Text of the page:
Anyway, I look forward to the more thoughtful diary if it ever comes around.  And I've not even read the other diary either that you reacted to so I'm definitely not endorsing it either

          Il est dangereux d’avoir raison dans des choses où des hommes accrédités ont tort. - Voltaire
          Don't trust anyone over 84414 - BentLiberal

          by BentLiberal on Wed Feb 12, 2014 at 07:15:37 PM PST

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          •  The other diary made some valid points. (0+ / 0-)

            I encourage you to read it.

            But as I said in another comment, I think the mockery of bitcoin on the left is somewhat unhelpful. The technology has amazing potential; it just needs to be used in a better way.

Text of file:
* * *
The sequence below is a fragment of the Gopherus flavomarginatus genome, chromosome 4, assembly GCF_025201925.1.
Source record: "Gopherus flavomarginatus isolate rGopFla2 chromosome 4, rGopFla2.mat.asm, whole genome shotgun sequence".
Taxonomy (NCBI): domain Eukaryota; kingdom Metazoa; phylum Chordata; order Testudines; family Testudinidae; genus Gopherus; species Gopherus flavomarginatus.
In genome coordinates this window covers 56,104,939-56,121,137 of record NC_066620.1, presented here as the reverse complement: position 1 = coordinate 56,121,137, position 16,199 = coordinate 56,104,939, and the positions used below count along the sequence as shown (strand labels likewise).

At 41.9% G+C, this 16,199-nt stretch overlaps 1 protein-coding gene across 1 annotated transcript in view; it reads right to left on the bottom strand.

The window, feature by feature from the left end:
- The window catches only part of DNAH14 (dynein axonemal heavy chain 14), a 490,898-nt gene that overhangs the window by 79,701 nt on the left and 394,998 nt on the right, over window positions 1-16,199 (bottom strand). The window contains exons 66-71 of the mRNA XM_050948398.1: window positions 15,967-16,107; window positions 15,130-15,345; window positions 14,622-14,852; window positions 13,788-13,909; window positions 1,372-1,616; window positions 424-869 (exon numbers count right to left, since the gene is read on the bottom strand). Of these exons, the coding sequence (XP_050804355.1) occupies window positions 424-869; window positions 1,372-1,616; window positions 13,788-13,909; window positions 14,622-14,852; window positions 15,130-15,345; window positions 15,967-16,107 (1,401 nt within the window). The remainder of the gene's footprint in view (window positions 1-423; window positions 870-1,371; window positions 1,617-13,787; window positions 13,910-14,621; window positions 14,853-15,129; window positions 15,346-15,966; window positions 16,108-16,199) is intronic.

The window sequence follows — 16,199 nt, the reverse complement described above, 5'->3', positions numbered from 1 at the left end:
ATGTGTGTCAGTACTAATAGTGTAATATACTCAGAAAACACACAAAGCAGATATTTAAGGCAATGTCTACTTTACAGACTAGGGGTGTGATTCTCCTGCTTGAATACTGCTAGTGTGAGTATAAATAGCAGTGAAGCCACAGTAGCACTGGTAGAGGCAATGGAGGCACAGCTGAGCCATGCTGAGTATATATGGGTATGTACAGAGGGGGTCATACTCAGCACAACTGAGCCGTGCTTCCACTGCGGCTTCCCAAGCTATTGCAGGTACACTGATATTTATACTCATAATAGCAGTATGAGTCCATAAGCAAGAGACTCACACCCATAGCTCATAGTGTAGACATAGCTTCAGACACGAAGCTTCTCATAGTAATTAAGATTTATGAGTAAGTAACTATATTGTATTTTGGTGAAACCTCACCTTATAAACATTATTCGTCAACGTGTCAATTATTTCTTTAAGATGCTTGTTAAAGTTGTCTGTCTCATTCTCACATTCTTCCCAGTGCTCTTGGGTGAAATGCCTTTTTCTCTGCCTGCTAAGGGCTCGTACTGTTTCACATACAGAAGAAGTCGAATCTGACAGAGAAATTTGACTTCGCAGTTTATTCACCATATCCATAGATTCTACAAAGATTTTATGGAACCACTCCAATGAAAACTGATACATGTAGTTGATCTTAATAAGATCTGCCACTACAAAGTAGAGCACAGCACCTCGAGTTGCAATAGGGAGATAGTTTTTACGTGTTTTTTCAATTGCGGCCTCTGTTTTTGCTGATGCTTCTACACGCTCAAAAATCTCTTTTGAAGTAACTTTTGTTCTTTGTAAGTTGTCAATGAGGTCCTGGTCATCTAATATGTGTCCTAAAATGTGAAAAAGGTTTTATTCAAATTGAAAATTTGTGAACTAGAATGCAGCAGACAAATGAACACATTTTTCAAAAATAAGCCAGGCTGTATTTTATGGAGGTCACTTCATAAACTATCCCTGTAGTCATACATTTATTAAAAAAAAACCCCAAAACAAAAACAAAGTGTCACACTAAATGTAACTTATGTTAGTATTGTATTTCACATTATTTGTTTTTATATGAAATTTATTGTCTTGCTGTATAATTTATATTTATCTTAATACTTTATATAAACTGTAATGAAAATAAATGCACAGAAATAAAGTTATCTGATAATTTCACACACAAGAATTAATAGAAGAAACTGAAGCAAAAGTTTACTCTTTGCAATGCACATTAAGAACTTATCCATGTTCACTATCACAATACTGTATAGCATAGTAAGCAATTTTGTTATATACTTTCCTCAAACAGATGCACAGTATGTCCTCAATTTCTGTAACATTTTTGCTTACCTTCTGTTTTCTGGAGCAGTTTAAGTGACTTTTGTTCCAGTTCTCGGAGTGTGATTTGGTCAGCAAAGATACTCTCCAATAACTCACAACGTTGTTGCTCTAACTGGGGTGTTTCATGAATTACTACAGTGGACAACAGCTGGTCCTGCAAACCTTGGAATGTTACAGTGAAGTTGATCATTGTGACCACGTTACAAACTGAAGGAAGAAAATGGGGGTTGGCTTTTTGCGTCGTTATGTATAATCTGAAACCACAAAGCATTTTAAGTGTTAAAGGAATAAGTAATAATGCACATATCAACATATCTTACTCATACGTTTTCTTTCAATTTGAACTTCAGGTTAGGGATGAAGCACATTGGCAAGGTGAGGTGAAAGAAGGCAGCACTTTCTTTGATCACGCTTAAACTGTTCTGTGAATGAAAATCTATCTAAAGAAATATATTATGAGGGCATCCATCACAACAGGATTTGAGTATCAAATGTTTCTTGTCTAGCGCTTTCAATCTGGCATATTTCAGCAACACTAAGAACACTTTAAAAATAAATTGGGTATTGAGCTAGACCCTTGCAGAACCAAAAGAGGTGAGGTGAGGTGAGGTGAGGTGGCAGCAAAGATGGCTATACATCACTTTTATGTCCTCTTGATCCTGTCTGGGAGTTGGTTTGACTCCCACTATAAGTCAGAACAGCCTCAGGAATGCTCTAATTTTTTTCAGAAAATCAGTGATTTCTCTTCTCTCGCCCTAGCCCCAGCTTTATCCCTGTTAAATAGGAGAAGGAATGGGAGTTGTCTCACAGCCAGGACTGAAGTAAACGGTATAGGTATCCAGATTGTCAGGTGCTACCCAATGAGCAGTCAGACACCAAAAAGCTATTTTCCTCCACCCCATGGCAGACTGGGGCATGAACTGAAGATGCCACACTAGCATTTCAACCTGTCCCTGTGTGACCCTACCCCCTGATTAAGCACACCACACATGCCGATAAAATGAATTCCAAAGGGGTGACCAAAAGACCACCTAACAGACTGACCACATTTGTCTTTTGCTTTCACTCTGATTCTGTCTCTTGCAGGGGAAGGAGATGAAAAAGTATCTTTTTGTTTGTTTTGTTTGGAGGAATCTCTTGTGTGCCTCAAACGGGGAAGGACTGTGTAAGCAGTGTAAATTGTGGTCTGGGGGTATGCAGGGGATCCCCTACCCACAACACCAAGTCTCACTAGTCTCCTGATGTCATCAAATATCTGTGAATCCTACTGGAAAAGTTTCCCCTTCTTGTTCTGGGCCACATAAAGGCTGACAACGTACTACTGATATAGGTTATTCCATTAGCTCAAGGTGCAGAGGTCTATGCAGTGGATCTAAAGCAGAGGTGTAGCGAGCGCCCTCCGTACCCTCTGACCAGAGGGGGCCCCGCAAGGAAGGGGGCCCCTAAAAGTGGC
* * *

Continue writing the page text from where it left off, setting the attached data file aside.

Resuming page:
In short, I think it's entirely reasonable to criticize bitcoin and point out its flaws, but it's also important to study the technology of cryptocurrency and see if we can learn the lessons that bitcoin -- its successes and its flaws -- can teach us, and the potential relevance of this technology to progressive economics. JMHO.

            The most serious problem in American politics today is that people with wrong ideas are uncompromising, and people with good ideas are submissive and unwilling to fight. Change that, and we might have a real democracy again.

            by Eric Stetson on Wed Feb 12, 2014 at 07:52:47 PM PST

            [ Parent ]

            •  I read it and didn't find it mocking at all (1+ / 0-)
              Recommended by:
              elfling

              Il est dangereux d’avoir raison dans des choses où des hommes accrédités ont tort. - Voltaire
              Don't trust anyone over 84414 - BentLiberal

              by BentLiberal on Wed Feb 12, 2014 at 07:58:20 PM PST